Story by Kayode Tokede
The President, African Development Bank (AfDB), Akinwunmi Adesina has revealed that Nigeria spends 50per cent of its revenue on external debt servicing.
This was disclosed at the ongoing annual general meeting of AfDB in Malabo, Equatorial Guinea.
While speaking on the West Africa Economic Outlook 2019 in Equatorial Guinea , Adesina, stated that unlike other West African countries whose average revenue on external debt servicing is 17per cent, Nigeria spends a whopping 50per cent.
Cape Verde had the highest external debt-to-GDP ratio in 2018, which is an estimated 103 per cent, followed by Senegal, Niger, and Sierra Leone. At 329 per cent, Liberia had the highest rate of debt accumulation between 2010 and 2018, followed by Nigeria at 128 per cent.
However, despite the increase, Nigeria still has one of the lowest external debt-to-GDP ratios, at 15.2 percent. Benin, Guinea-Bissau, and Togo also have a ratio below 25 percent.
“The rapid increase in external indebtedness remains a challenge, especially given the shift toward non-concessional external debt. Debt service payments have also increased since 2010 and are projected to remain high in the medium term. The increase has heightened the fiscal burden in an already fiscally and growth-constrained environment. This raises important concerns regarding the sustainability of external debt. West African countries spend an average of 17 per cent of revenue on servicing external debt”.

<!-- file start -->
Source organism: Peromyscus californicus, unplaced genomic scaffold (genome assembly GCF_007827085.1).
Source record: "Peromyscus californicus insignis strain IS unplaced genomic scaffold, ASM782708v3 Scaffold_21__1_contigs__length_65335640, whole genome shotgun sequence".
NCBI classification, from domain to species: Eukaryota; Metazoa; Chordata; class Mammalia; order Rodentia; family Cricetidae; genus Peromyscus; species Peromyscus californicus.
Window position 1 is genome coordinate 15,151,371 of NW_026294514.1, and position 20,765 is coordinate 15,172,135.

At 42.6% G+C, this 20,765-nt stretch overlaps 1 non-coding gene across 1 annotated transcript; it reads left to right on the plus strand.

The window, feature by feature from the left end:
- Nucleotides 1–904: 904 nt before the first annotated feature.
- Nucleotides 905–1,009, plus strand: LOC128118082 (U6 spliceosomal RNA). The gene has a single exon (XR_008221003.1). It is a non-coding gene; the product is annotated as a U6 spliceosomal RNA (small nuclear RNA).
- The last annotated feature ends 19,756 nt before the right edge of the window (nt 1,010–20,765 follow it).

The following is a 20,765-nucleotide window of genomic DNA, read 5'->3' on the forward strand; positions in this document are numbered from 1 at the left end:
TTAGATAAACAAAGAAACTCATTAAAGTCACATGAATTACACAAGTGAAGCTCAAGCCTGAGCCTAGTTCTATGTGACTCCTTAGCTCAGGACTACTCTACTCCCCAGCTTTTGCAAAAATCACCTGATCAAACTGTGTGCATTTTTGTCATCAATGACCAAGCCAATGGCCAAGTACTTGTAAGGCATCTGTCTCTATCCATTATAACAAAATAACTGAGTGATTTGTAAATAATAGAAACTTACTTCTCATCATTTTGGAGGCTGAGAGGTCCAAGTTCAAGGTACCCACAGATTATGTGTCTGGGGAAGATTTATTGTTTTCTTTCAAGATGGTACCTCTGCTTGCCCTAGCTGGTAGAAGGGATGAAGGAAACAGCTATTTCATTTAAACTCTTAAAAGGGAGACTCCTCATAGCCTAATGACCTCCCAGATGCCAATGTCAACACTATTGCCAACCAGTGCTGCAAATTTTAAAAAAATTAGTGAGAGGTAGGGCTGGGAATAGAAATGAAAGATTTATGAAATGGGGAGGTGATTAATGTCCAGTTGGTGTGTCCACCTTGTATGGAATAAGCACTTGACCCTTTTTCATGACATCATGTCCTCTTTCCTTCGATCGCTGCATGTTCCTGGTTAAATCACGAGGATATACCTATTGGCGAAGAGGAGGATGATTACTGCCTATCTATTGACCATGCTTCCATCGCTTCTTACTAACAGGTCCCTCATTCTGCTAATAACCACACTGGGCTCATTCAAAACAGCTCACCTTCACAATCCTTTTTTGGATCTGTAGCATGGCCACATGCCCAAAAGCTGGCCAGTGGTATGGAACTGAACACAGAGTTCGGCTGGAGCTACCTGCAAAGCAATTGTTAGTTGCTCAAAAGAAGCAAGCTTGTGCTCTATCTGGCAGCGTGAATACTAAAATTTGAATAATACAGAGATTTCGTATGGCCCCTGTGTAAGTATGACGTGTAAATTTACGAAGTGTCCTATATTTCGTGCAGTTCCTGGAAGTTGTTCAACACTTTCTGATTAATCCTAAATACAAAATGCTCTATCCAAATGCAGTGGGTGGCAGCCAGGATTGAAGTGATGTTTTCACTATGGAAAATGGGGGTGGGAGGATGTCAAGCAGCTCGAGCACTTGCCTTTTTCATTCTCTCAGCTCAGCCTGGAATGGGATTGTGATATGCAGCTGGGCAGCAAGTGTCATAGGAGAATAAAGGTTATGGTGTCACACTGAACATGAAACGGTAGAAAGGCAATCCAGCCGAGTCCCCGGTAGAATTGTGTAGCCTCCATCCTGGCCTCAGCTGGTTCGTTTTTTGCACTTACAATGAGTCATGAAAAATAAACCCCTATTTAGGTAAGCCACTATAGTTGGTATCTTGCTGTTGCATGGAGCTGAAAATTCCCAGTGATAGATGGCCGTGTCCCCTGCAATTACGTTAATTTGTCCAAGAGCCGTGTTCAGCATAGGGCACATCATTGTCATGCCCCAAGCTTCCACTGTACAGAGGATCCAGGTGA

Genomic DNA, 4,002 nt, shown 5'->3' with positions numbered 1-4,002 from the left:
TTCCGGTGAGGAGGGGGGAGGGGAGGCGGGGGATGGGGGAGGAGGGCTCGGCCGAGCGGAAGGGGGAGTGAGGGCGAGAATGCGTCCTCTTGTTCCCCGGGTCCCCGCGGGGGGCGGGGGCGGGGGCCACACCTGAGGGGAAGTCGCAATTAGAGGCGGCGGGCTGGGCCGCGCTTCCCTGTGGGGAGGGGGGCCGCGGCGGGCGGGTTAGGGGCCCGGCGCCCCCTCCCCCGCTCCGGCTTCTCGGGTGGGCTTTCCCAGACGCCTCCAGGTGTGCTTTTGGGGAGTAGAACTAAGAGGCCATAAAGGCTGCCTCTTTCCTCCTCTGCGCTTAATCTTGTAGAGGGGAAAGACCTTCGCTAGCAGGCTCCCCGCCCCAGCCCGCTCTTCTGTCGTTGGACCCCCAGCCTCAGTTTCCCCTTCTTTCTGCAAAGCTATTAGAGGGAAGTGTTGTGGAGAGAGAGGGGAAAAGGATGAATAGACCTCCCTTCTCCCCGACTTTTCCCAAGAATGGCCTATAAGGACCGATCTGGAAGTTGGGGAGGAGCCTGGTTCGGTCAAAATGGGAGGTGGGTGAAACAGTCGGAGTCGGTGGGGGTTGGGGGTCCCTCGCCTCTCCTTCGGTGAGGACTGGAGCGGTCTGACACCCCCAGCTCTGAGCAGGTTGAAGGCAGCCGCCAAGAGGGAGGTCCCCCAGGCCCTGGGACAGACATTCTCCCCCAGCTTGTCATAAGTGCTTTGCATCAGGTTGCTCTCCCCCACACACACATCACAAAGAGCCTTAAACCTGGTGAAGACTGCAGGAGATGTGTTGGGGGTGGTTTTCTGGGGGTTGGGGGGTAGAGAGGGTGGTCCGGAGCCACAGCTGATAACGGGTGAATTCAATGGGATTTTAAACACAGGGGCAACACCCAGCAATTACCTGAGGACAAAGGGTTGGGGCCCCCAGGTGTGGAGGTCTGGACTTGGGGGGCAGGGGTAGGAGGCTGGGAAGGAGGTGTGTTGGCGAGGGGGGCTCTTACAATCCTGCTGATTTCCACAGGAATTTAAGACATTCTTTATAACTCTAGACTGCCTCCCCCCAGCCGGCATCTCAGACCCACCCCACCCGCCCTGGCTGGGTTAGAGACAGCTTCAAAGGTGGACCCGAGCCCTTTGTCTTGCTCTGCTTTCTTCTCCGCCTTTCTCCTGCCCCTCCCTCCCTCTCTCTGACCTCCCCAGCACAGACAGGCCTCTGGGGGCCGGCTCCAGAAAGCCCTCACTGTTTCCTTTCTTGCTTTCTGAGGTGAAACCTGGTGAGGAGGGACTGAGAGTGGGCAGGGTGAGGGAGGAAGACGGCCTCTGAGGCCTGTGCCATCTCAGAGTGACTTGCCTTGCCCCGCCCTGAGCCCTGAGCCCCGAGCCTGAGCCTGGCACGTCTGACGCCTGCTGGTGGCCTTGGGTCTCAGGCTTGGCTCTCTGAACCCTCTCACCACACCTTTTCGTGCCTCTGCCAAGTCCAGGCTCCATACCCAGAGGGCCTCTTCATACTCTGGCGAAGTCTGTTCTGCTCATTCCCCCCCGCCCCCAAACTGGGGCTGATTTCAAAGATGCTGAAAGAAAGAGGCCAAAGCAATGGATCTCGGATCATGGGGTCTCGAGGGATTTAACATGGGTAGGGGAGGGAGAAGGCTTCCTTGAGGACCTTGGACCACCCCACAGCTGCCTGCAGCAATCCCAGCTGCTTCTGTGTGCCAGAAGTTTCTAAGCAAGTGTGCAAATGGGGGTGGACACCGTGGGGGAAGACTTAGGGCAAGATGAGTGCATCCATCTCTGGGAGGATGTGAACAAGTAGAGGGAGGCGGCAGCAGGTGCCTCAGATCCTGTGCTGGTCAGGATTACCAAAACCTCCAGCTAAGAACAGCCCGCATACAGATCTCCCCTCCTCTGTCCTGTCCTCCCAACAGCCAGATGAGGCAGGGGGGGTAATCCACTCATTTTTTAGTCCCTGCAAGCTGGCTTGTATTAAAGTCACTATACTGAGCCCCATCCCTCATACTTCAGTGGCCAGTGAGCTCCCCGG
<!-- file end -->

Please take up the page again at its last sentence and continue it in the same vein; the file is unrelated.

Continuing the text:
According to AfDB, the country’s debt burden had increased by as much as 128 per cent in the last eight years while Nigeria’s debt to Gross Domestic Product remained low. The increasing domestic debt burden means that the total proportion of the revenue spent on servicing debt is even higher. In a country where only six percent of GDP is collected in revenue, the high burden of debt service is a major concern.
The AfDB disclosed that the possibility of Nigeria accessing concessional debt or increasing the proportion of grants is now slim due to the debt record. What Nigeria needs to do therefore is to contract debt of longer maturities and favourable terms including longer grace periods so that the debt will not over accrue and become a challenge to service in the long run.